America’s Army: Measuring Quality Soldiers and Quality Officers


After four decades of the great experiment called the All-Volunteer Army, it has become abundantly clear that recruiting and retaining quality soldiers is a vital prerequisite to the success of America’s Army. While superior American technology, competent training, and efficient logistics are undoubtedly critical aspects of battlefield dominance, it is the Army’s resolute reliance on high quality officers and soldiers that has kept the All-Volunteer Army the world’s premier fighting force.

One might assume — given the critical national security role of the Army — that consistent, rigorous metrics are part of the accessions effort for soldiers and commissioned officers. Surprisingly, quality metrics in enlisted accessions are measured and monitored closely, while quality metrics for officer accessions are uneven and oftentimes meaningless. Thus, despite the Army’s focus on achieving cognitive dominance on the future battlefield, officer accession quality standards are inconsistent, sometimes non-existent, and not on par with enlisted accession standards.

American enlisted soldier quality, as defined by the Department of Defense, is measured by two fairly straightforward indicators: a high school diploma and performance on the Armed Forces Qualification Test (AFQT). A high school diploma is a metric that, at first blush, appears to characterize academic success. Rather than indicating intellectual ability, however, the high school diploma provides evidence that a potential soldier has the persistence and stamina to complete an enduring challenge. A diploma is merely a proxy for perseverance and motivation. It serves as a signal that candidates have the stick-to-it-iveness required to make it through their basic training and term of enlistment.

The AFQT score, on the other hand, reflects aptitude and trainability. The AFQT score points to a potential soldier’s capacity to learn and master new skills. AFQT scores are percentiles that are normalized to the American youth population. A score of 60 represents the 60th percentile and means that 60 percent of the U.S. youth population scored at or below that score. The Army strives to bring in as many high quality soldiers — those having both high school diplomas and AFQT scores above the 50th percentile — as possible. But the Army’s quest for high quality is more than just wanting to populate the ranks with above-average individuals. In fact, the case for quality is remarkably well supported.

Empirical studies have shown that high-quality soldiers are more likely than low-quality soldiers to complete their enlistment and will have fewer instances of indiscipline during their time in the Army. Additionally, the evidence repeatedly confirms that high-quality soldiers — those with higher levels of motivation and aptitude — perform better in training and execute complex military tasks more proficiently. Studies show that high-quality soldiers make better communication specialists, Patriot air defense missile operators, and Abrams tank crewmen.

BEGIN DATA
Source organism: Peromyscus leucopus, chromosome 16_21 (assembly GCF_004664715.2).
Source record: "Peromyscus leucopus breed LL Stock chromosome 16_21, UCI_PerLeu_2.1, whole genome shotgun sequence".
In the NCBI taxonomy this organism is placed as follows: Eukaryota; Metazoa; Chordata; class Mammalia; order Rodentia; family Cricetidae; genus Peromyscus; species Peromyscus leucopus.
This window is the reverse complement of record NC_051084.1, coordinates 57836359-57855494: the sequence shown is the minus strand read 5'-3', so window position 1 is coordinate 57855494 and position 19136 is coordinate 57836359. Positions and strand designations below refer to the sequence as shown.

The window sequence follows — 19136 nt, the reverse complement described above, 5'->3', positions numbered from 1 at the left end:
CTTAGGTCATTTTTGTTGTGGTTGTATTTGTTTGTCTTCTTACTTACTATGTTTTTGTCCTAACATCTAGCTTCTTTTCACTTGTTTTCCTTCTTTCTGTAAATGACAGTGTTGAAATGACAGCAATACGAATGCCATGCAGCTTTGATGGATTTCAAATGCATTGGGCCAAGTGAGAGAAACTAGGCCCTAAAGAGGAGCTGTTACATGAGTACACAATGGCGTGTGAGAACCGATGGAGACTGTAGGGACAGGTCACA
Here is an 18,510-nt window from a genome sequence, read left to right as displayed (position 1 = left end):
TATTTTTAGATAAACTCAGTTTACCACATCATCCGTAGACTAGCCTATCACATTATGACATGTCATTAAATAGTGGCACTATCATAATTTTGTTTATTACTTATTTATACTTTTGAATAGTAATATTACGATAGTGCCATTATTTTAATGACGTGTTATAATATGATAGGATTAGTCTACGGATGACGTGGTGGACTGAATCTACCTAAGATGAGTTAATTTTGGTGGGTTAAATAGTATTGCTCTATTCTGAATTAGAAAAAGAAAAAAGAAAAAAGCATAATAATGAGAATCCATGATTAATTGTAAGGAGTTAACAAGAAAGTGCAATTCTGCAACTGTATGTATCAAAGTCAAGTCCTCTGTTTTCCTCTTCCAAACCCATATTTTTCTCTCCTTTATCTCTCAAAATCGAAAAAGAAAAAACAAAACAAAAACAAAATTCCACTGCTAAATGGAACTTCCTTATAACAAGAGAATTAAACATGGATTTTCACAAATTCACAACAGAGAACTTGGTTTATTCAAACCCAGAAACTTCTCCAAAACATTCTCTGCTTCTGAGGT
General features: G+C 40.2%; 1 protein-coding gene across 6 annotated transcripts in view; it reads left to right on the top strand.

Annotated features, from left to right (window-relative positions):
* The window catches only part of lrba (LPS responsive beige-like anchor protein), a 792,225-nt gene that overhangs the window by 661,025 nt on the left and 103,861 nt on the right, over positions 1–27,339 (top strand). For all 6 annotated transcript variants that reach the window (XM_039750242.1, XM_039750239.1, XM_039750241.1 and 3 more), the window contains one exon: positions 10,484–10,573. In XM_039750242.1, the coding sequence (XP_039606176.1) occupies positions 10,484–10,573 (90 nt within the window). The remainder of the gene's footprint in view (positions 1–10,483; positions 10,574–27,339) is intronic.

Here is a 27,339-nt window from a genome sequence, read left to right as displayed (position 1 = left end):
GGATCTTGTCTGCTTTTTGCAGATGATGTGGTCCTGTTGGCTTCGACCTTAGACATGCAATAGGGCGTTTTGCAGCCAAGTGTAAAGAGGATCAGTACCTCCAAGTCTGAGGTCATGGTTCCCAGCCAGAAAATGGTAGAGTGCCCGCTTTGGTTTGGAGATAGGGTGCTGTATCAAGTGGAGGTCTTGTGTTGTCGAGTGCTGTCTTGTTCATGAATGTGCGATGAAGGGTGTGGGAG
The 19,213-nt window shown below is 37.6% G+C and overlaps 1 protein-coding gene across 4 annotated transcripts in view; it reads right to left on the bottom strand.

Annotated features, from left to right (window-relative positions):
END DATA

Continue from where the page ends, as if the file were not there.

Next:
If soldier quality is an essential ingredient in fielding a force that will confidently confront the ambiguity and complexity of future war, how is the Army currently doing in accessing high-quality soldiers? For fiscal year 2015, Army recruiting numbers show that 60.2 percent of Army enlisted accessions had a high school diploma and an AFQT score of 50 or better. Although the Army has seen both better and worse years (for example, 76.4 percent high-quality in FY92 and 44.2 percent in FY07), it is important to note two critical aspects of the Army’s focus on high-quality accessions. First, the Army carefully tracks the quality of its enlisted accessions over time. As a result, quality metrics may prompt senior leaders to redirect resources or adjust policies in order to ensure recruit quality. Second, including a normed aptitude score in the definition of quality accounts for societal shifts in aptitude. Essentially, enlisted soldier quality is “inflation-adjusted,” allowing comparisons over time.

The situation in the accession of U.S. Army officers, however, is a bit more complex, mainly because officers enter the Army through a variety of paths with differing standards. For the 12 percent of officers who are commissioned through Officer Candidate School (OCS), the assessment of quality parallels the motivation and aptitude approach used in enlisted accessions. The high school diploma requirement is replaced by a bachelor’s degree, and the AFQT score is replaced by a minimum GT score of 110 (the GT score is the General Technical subscale of the AFQT). For comparison, the minimum GT scores for an enlisted public affairs specialist and a Special Forces candidate are 107 and 110, respectively.

For officers commissioned through the U.S. Military Academy and ROTC 3- or 4- year scholarship programs, a bachelor’s degree is also the metric for motivation. Instead of the AFQT, however, the measure of aptitude for this group of officers is the SAT (or the ACT). The average SAT score for this year’s West Point class is 1260. ROTC cadets who graduated last year with a 3- or 4- year scholarship had an average SAT score of 1229.